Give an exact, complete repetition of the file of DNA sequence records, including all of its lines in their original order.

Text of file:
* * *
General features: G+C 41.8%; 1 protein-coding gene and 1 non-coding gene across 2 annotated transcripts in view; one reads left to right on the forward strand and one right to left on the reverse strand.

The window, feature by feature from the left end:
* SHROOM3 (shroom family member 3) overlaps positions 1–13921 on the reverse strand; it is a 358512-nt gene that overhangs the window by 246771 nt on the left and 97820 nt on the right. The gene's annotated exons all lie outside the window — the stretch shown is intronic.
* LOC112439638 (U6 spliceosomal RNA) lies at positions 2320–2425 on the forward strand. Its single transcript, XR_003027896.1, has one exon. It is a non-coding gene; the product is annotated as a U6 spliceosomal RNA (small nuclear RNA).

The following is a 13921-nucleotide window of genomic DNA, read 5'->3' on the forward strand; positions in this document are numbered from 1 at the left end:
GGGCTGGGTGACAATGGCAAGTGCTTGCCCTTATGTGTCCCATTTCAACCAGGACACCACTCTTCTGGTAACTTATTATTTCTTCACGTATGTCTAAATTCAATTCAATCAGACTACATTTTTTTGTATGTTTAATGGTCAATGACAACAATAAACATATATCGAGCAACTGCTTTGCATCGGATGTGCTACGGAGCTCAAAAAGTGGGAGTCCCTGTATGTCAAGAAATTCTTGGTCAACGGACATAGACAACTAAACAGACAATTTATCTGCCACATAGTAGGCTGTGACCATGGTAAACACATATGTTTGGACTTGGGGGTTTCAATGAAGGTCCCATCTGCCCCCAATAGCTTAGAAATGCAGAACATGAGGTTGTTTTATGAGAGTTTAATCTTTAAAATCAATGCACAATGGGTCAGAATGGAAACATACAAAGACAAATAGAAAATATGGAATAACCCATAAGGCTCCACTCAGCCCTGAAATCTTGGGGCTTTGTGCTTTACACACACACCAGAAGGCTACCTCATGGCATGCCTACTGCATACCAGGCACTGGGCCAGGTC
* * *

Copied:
General features: G+C 41.8%; 1 protein-coding gene and 1 non-coding gene across 2 annotated transcripts in view; one reads left to right on the forward strand and one right to left on the reverse strand.

The window, feature by feature from the left end:
* SHROOM3 (shroom family member 3) overlaps positions 1–13921 on the reverse strand; it is a 358512-nt gene that overhangs the window by 246771 nt on the left and 97820 nt on the right. The gene's annotated exons all lie outside the window — the stretch shown is intronic.
* LOC112439638 (U6 spliceosomal RNA) lies at positions 2320–2425 on the forward strand. Its single transcript, XR_003027896.1, has one exon. It is a non-coding gene; the product is annotated as a U6 spliceosomal RNA (small nuclear RNA).

The following is a 13921-nucleotide window of genomic DNA, read 5'->3' on the forward strand; positions in this document are numbered from 1 at the left end:
GGGCTGGGTGACAATGGCAAGTGCTTGCCCTTATGTGTCCCATTTCAACCAGGACACCACTCTTCTGGTAACTTATTATTTCTTCACGTATGTCTAAATTCAATTCAATCAGACTACATTTTTTTGTATGTTTAATGGTCAATGACAACAATAAACATATATCGAGCAACTGCTTTGCATCGGATGTGCTACGGAGCTCAAAAAGTGGGAGTCCCTGTATGTCAAGAAATTCTTGGTCAACGGACATAGACAACTAAACAGACAATTTATCTGCCACATAGTAGGCTGTGACCATGGTAAACACATATGTTTGGACTTGGGGGTTTCAATGAAGGTCCCATCTGCCCCCAATAGCTTAGAAATGCAGAACATGAGGTTGTTTTATGAGAGTTTAATCTTTAAAATCAATGCACAATGGGTCAGAATGGAAACATACAAAGACAAATAGAAAATATGGAATAACCCATAAGGCTCCACTCAGCCCTGAAATCTTGGGGCTTTGTGCTTTACACACACACCAGAAGGCTACCTCATGGCATGCCTACTGCATACCAGGCACTGGGCCAGGTC